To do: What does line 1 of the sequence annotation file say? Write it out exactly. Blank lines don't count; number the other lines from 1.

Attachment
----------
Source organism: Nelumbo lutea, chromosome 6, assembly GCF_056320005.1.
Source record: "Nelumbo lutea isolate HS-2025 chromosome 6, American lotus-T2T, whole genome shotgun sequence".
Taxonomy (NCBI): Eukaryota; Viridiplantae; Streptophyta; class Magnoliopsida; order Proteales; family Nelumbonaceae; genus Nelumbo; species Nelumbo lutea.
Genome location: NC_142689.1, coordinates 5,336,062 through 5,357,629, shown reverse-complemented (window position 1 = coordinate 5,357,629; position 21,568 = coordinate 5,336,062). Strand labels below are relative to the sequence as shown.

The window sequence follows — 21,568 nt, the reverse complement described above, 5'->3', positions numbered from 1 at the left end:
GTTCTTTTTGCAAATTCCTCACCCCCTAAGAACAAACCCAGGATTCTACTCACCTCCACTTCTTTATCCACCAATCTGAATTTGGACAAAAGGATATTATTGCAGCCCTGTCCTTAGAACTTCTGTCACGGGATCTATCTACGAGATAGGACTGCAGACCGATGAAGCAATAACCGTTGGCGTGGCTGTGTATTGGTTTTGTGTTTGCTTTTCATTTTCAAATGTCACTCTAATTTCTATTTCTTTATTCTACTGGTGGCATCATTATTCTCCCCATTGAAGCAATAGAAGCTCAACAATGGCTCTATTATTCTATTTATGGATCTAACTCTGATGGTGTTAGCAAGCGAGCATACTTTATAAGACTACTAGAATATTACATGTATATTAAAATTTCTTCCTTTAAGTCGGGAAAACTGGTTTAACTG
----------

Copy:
Source organism: Nelumbo lutea, chromosome 6, assembly GCF_056320005.1.